ISSN (Print) - 0012-9976 | ISSN (Online) - 2349-8846

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Teaching and Researching History in India

This article takes a look at different aspects to do with teaching and studying the discipline of history in the light of some recent developments, which by and large echo what has happened in the past. Though there are a few positives, there is not much to be sanguine about unless there is a radical overhaul of policies keeping in mind academic objectives and values.

The problems of teaching and researching history in India, a huge country with incredible diversities, are manifold. At the same time, it is becoming increasingly difficult to be involved with the discipline of history as a teacher (at the BA or MA level), or even as a supervisor of research, in a leading university in the country – University of Delhi (DU). Though history has developed serious interdisciplinary roots in India, it has been facing rough weather for a decade or so. Too often discourses about history’s “marketability” are invoked to question its relevance. Beyond this sort of language, what also influences its teaching and research is the mindless policies framed by short-sighted policymakers.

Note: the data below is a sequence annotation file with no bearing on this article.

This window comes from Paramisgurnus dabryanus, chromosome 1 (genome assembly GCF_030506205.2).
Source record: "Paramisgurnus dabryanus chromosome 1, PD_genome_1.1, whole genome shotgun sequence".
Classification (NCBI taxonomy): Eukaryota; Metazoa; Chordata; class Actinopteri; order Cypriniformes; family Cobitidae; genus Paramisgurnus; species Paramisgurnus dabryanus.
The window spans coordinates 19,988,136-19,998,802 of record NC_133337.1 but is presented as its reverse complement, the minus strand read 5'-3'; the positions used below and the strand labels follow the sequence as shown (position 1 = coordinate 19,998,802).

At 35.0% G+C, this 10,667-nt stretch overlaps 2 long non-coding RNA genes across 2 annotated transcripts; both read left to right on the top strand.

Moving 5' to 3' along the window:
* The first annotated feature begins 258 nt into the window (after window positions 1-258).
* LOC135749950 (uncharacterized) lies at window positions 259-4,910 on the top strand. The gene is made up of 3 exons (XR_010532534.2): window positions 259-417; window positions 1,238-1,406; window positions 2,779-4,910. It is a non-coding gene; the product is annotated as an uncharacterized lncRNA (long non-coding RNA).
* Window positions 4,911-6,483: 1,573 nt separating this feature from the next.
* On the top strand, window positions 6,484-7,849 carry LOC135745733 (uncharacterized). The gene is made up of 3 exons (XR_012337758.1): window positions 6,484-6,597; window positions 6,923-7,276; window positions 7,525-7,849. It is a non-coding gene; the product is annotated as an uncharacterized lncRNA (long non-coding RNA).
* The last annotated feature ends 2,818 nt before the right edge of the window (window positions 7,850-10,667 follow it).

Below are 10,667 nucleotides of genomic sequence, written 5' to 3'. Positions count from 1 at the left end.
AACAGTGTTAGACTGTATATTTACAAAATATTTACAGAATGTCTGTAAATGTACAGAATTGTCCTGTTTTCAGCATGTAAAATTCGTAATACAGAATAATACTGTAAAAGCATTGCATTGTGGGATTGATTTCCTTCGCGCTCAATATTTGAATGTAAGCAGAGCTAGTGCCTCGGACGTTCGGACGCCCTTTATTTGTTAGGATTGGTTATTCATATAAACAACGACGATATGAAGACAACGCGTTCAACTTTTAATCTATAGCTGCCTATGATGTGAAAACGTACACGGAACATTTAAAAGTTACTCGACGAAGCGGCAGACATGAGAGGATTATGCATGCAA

What we see today in DU is a consequence of the “unparalleled autonomy” extended to it by the government and the neo-liberal state. Thus, in the name of democracy, openness, and reforms, the semester system and a four-year BA programme is being pushed through in an anti-academic and anti-democratic manner. Interestingly, the establishment assumes that all those opposing the four-year BA programme are “leftists” despite their ranks including some Congress and Bharatiya Janata Party (BJP) leaders. If this can be done in the DU, which has a long tradition of debates, discussions, and resistance, one can well imagine what the fate of other universities in India will be.

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